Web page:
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A Simple Life, a Complex Heart
On the outskirts of town, just on the edge of a dense forest of coniferous trees, there existed a small, rustic-looking cottage with rough hewn stonework walls and a thatched roof. While its exterior may have evoked the enchantment of a good fairytale, its interior bespoke of modern technology, with a large battery charger gently whirring away in a room where a kitchen normally would have been. In fact, the only room that one might associate with a traditional home was the bedroom, a silent nook at the end of a dark hallway.
Entering into its space, a splash of morning light poured in from a single east-facing window. There were some simple pieces of wooden furniture throughout the room, a small desk, a chair, and a bed with a quilted covering, cartoonish images of dogs and cats in pastel colors upon it.
Adjacent to the bed was a wall covered in newspaper clippings that were beginning to yellow with age. While sitting upon its cushioned surface one could clearly see a mix of bold headlines, such as "Lovejoy Revolutionizes The Industry", calling out to one's sight in a sort of visual cacophony. Despite their appearance however, there was something reassuring about their presence. Whomever had placed them there obviously focused upon them both frequently and contemplatively.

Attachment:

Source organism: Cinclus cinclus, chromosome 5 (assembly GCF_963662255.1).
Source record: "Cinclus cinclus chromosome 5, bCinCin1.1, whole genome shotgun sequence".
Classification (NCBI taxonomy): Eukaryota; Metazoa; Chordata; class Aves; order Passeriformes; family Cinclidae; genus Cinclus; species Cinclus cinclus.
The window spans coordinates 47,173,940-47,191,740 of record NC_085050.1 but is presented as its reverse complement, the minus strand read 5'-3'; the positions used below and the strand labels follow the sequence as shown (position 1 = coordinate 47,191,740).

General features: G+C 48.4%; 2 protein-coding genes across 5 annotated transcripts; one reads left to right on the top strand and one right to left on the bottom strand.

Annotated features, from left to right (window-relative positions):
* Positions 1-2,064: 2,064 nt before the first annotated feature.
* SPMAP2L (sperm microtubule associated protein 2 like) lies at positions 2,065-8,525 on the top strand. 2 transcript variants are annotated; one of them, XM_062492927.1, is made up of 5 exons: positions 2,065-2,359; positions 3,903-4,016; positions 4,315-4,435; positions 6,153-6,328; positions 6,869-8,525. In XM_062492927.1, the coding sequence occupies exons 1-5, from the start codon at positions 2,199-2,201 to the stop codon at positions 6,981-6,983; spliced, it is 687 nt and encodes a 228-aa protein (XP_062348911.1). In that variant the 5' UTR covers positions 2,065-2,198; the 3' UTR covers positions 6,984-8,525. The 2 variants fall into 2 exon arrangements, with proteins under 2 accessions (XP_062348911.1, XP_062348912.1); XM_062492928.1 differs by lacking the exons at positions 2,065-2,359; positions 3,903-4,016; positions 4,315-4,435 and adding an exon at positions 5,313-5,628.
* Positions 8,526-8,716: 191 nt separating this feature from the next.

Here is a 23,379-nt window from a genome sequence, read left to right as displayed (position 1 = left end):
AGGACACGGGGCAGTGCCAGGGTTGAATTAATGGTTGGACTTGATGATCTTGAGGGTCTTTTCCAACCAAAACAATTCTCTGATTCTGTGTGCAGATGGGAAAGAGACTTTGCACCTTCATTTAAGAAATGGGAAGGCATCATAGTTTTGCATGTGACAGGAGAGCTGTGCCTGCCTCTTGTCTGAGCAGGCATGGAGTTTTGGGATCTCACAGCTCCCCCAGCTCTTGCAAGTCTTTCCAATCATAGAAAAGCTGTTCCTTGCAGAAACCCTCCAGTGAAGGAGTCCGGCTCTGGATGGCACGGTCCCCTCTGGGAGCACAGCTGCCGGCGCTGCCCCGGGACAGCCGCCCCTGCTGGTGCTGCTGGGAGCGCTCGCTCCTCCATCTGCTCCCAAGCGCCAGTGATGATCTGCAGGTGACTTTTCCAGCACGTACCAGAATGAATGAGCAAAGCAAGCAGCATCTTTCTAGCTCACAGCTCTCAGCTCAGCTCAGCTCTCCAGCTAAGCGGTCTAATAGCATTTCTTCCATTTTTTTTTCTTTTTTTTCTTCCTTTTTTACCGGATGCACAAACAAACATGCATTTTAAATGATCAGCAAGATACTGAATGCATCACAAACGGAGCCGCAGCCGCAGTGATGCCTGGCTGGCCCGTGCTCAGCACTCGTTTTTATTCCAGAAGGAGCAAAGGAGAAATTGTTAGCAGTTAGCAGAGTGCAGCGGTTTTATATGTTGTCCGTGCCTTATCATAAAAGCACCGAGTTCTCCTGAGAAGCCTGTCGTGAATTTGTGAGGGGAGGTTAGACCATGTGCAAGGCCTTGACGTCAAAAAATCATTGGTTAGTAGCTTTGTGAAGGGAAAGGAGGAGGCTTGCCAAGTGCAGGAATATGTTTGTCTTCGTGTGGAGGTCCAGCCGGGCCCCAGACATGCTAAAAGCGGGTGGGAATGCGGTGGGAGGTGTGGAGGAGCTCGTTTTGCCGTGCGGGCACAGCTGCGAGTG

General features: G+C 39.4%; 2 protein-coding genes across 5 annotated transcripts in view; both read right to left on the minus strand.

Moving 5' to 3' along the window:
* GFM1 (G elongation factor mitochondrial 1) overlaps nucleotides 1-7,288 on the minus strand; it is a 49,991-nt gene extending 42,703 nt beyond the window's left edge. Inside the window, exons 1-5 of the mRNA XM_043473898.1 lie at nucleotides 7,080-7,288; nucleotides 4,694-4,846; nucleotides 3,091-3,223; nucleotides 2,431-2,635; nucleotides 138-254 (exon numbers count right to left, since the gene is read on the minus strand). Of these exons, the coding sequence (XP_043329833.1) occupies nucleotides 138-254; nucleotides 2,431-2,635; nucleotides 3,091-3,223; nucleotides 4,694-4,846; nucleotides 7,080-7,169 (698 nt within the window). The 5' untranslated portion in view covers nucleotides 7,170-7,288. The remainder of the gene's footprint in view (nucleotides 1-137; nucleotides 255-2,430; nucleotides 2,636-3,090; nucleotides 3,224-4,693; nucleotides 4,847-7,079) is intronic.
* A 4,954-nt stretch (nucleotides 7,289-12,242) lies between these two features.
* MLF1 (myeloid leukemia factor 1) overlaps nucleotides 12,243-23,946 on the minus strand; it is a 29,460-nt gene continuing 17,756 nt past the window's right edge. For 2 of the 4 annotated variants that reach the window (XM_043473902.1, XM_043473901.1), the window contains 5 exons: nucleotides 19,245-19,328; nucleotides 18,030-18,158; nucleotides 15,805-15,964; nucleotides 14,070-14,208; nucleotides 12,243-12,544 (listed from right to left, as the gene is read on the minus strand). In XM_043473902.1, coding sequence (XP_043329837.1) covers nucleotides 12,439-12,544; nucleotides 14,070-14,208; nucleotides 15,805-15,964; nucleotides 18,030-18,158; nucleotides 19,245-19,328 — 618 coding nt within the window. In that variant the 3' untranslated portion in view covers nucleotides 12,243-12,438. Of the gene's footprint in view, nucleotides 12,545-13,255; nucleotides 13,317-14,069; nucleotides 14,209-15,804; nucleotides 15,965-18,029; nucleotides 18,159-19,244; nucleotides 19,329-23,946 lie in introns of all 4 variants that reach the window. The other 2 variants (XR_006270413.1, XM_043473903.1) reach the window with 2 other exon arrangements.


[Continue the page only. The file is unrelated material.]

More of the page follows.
That someone was still lying in bed. Abigail slowly awoke with a stretch and a yawn, eyes closed throughout, as if trying to suspend the shock of the sunlight. Pushing the quilt into a heap at the foot of the bed and sitting up with a swing of her legs, she arose. Her nightgown seemed to have twisted a bit in her sleep. While sitting there and adjusting it, she thoughtfully glanced at the newspaper clippings for a moment before making her way to the desk.
Our friend Abigail here is not any ordinary young woman 21 years of age, but the first human-designed artifical intelligence unit, more formally known as "Plus Version 1". While she does have a human-like visage, the exposed cables on the back of her head and the small hydraulic cylinders near her joints quickly betray that illusion. But whatever the materials that comprise her body, she thinks and feels as any human would.
Reaching for the drawer of her desk, Abigail pulled out a little book with a red canvas cover. She plopped down onto the chair and looked at the tip of her finger. A twisting action revealed a small hole through which a fine ballpoint pen extended. Tracing out letters with her finger, she began to write: